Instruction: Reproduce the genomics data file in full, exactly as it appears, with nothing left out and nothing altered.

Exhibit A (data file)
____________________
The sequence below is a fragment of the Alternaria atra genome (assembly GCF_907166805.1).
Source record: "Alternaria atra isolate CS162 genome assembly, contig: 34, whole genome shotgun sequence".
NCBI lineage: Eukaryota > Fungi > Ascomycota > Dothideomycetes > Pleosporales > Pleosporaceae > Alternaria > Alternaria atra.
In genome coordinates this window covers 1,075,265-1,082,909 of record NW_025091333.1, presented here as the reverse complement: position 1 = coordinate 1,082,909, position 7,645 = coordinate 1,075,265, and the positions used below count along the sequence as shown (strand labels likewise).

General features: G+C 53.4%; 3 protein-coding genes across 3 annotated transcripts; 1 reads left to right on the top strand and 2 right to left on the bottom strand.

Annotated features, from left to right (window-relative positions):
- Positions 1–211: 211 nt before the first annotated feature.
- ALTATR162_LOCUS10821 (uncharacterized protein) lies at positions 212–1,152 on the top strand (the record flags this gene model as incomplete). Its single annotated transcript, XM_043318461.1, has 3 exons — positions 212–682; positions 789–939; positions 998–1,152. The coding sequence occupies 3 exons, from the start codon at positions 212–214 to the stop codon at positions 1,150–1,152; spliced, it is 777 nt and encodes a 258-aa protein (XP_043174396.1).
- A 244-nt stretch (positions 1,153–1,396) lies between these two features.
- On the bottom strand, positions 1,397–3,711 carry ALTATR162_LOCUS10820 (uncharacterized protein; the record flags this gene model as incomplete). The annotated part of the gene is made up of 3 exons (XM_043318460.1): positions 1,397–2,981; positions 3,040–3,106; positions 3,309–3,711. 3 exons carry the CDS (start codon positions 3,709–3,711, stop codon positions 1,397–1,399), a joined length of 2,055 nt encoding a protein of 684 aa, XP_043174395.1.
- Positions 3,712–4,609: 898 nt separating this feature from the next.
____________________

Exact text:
The sequence below is a fragment of the Alternaria atra genome (assembly GCF_907166805.1).
Source record: "Alternaria atra isolate CS162 genome assembly, contig: 34, whole genome shotgun sequence".
NCBI lineage: Eukaryota > Fungi > Ascomycota > Dothideomycetes > Pleosporales > Pleosporaceae > Alternaria > Alternaria atra.
In genome coordinates this window covers 1,075,265-1,082,909 of record NW_025091333.1, presented here as the reverse complement: position 1 = coordinate 1,082,909, position 7,645 = coordinate 1,075,265, and the positions used below count along the sequence as shown (strand labels likewise).

General features: G+C 53.4%; 3 protein-coding genes across 3 annotated transcripts; 1 reads left to right on the top strand and 2 right to left on the bottom strand.

Annotated features, from left to right (window-relative positions):
- Positions 1–211: 211 nt before the first annotated feature.
- ALTATR162_LOCUS10821 (uncharacterized protein) lies at positions 212–1,152 on the top strand (the record flags this gene model as incomplete). Its single annotated transcript, XM_043318461.1, has 3 exons — positions 212–682; positions 789–939; positions 998–1,152. The coding sequence occupies 3 exons, from the start codon at positions 212–214 to the stop codon at positions 1,150–1,152; spliced, it is 777 nt and encodes a 258-aa protein (XP_043174396.1).
- A 244-nt stretch (positions 1,153–1,396) lies between these two features.
- On the bottom strand, positions 1,397–3,711 carry ALTATR162_LOCUS10820 (uncharacterized protein; the record flags this gene model as incomplete). The annotated part of the gene is made up of 3 exons (XM_043318460.1): positions 1,397–2,981; positions 3,040–3,106; positions 3,309–3,711. 3 exons carry the CDS (start codon positions 3,709–3,711, stop codon positions 1,397–1,399), a joined length of 2,055 nt encoding a protein of 684 aa, XP_043174395.1.
- Positions 3,712–4,609: 898 nt separating this feature from the next.